Littering our cities and clogging up our oceans, causing environmental issues and ill-health to wildlife, humanity has a serious plastic waste problem.
Despite recycling initiatives, carrier bag charges and other schemes designed to cut plastic waste, an estimated 12.7 million tonnes of plastic waste still finds its way into the ocean alone each year according to Greenpeace. But could the ocean also hold the solution to end the plastic waste problem?
According to a team of researchers from the Center for Research on Advanced Fiber Technologies (CRAFT) and the Department of Engineering Science and Mechanics at Pennsylvania State University, squid protein could be used to develop “next generation materials” that do not come with the same environmental consequences caused by plastic.
The protein, which originates in the ringed teeth found inside squid’s suckers, has self-healing qualities. The genetic code for the protein was discovered in 2015 and mixed with a solvent to create a rubber-like material capable of healing itself. So far little use for the material has been found, but CRAFT director Melik Demirel believes squid proteins could replace plastic in a range of products and uses.
“Nature produces a variety of smart materials capable of environmental sensing, self-healing and exceptional mechanical function. These materials, or biopolymers, have unique physical properties that are not readily found in synthetic polymers like plastic,” Demirel said. “We reviewed the current knowledge on squid ring teeth-based materials, which are an excellent alternative to plastics because they are eco-friendly and environmentally sustainable.”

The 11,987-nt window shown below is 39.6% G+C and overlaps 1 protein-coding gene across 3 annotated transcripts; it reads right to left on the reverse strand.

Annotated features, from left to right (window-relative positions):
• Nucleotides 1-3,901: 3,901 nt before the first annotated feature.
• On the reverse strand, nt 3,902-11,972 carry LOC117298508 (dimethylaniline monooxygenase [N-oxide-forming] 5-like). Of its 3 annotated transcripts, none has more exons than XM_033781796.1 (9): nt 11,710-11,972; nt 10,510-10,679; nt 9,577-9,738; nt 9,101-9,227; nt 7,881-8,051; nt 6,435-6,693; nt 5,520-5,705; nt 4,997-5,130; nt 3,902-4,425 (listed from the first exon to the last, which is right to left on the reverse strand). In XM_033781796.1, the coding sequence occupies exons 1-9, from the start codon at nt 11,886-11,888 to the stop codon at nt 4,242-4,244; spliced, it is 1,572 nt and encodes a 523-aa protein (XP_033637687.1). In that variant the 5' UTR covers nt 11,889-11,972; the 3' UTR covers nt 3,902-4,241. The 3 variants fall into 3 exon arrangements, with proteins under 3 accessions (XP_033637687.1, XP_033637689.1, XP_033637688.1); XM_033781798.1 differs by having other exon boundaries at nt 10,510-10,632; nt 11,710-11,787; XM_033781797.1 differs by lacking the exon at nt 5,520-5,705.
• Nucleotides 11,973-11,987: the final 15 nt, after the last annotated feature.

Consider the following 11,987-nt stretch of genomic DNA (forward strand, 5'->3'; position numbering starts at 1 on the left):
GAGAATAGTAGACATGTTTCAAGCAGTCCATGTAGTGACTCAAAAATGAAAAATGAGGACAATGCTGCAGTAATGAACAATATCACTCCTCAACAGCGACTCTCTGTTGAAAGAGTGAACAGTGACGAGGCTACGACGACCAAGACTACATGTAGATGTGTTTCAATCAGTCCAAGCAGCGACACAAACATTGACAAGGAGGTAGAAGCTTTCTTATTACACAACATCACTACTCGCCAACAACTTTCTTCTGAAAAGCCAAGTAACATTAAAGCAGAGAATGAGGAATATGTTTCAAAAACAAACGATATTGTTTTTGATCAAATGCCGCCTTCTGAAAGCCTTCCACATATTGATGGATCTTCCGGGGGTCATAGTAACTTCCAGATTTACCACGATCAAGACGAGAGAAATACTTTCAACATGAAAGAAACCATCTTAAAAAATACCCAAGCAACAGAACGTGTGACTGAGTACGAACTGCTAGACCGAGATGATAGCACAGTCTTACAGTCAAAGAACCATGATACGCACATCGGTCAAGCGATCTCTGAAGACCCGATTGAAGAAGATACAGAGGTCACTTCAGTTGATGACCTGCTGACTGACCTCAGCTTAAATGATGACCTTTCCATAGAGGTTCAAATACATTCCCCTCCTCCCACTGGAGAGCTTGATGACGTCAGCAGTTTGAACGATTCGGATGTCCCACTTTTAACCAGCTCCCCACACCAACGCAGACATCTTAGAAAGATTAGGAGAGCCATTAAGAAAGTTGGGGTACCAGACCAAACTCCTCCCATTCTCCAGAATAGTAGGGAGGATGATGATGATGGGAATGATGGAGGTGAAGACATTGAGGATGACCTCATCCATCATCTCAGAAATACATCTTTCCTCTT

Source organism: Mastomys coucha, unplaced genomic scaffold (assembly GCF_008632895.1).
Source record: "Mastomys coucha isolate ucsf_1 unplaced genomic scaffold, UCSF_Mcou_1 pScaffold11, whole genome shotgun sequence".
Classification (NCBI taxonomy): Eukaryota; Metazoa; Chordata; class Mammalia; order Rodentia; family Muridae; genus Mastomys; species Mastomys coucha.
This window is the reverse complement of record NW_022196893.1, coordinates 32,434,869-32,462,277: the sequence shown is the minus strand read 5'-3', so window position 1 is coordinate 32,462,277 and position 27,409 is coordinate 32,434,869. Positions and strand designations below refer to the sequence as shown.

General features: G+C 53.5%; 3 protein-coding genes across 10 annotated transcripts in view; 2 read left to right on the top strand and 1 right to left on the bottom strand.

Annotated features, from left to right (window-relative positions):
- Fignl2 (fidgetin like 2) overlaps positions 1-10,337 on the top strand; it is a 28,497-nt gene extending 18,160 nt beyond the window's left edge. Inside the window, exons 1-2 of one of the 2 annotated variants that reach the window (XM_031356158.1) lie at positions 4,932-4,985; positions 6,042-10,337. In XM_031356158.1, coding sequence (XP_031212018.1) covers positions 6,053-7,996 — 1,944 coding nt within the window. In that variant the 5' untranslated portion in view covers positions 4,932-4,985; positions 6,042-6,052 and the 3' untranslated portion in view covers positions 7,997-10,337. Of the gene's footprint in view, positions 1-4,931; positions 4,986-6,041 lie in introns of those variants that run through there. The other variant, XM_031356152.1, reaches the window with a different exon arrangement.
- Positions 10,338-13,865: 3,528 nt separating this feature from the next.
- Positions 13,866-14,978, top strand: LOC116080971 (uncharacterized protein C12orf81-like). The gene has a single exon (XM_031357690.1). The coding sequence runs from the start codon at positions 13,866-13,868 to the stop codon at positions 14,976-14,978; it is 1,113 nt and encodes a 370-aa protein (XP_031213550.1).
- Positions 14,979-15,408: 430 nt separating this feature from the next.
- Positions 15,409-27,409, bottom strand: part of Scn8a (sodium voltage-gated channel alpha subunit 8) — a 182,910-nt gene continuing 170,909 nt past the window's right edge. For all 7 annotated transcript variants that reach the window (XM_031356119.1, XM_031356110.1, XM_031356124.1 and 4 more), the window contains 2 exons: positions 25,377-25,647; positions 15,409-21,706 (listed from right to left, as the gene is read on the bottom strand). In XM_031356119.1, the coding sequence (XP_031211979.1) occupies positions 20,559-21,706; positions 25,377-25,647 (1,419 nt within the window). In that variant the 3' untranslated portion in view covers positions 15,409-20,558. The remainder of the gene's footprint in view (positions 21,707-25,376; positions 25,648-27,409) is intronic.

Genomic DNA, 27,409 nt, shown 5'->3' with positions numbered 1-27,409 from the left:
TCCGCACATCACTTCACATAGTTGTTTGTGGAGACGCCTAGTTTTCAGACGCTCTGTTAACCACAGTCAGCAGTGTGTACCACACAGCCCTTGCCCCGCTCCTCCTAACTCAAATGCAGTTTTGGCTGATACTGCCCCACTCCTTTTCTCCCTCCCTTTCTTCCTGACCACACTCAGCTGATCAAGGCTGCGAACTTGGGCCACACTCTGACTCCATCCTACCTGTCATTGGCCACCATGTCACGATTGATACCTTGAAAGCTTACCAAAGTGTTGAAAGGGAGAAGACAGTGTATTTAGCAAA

How could squid proteins solve the plastic waste problem?
As well as their ability to self-heal, squid ring teeth proteins also have impressive strength, flexibility and elasticity, as well as thermal and electrical conduction properties. According to the researchers, this could be of use to a range of industries and sectors, including energy, biomedicine, security and defence.
A potential use could be the development of smart clothing and fabrics that are capable of self-repair, which could potentially lead to a reduction in microplastic pollution as production falls. Currently the textiles industry uses a microplastic coating to protect microfiber clothing from damage. However, the squid protein material would provide equal longevity without relying on harmful plastics.
The material could also be used to coat medical technology, helping to protect implanted devices from wear inside the body.
The material can be cheaply produced from renewable resources that don’t involve taking the proteins out of a squid. Researchers have found a way to produce squid ring teeth proteins by genetically modifying bacteria using a process involving fermentation of sugar, water and oxygen, rather than the burning of fossil fuels, which would have huge advantages in the fight against climate change.
“Scaling up these materials requires additional work,” Demirel explained. “We are now working on the processing technology of these materials so that we can make them available in industrial manufacturing processes.”